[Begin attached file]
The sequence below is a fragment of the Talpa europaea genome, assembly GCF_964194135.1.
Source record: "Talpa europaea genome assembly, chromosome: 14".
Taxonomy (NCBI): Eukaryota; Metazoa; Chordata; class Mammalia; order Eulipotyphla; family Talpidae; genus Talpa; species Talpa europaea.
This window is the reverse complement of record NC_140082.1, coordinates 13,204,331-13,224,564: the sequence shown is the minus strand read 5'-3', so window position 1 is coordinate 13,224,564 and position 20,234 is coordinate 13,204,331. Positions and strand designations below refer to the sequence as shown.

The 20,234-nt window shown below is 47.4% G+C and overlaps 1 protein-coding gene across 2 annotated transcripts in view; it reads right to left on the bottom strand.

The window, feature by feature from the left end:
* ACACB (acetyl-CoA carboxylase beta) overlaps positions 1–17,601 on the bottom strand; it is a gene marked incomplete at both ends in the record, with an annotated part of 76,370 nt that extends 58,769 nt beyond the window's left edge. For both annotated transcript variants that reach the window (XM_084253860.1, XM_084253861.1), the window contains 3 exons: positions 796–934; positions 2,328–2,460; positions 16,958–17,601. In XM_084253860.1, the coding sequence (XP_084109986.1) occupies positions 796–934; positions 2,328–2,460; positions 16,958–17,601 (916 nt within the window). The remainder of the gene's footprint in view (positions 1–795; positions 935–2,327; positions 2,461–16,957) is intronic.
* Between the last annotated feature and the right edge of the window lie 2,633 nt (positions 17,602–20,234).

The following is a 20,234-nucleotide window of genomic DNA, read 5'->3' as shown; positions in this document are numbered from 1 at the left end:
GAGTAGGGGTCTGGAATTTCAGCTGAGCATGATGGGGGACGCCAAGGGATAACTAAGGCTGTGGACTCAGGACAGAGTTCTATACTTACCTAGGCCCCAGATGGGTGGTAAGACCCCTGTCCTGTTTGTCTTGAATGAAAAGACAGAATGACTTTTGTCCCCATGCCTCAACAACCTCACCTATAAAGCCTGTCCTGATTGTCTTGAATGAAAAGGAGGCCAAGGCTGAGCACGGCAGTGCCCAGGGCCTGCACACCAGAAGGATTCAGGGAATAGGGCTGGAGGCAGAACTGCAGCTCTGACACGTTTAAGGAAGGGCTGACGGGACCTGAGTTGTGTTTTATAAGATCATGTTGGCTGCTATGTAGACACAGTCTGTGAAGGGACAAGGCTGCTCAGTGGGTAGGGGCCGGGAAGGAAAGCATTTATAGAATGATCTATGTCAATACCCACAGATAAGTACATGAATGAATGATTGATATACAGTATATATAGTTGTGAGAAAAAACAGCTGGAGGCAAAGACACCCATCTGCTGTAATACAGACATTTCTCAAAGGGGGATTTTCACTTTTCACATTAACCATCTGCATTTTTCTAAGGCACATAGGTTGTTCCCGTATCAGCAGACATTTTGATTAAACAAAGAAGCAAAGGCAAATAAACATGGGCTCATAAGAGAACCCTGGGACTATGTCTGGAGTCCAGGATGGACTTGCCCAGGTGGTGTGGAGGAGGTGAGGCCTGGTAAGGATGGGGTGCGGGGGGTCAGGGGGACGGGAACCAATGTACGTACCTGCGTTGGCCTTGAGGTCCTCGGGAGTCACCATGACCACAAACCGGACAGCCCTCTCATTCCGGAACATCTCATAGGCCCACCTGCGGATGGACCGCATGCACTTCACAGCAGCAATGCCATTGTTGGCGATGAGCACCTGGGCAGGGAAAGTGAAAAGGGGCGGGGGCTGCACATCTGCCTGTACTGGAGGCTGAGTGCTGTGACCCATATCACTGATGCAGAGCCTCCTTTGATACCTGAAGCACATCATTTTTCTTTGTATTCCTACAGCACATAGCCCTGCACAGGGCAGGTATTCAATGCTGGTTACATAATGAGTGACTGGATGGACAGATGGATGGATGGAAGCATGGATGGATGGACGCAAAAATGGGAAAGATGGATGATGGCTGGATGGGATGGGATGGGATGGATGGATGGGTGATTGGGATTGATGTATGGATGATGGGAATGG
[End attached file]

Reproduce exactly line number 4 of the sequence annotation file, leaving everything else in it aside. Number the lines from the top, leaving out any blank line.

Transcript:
This window is the reverse complement of record NC_140082.1, coordinates 13,204,331-13,224,564: the sequence shown is the minus strand read 5'-3', so window position 1 is coordinate 13,224,564 and position 20,234 is coordinate 13,204,331. Positions and strand designations below refer to the sequence as shown.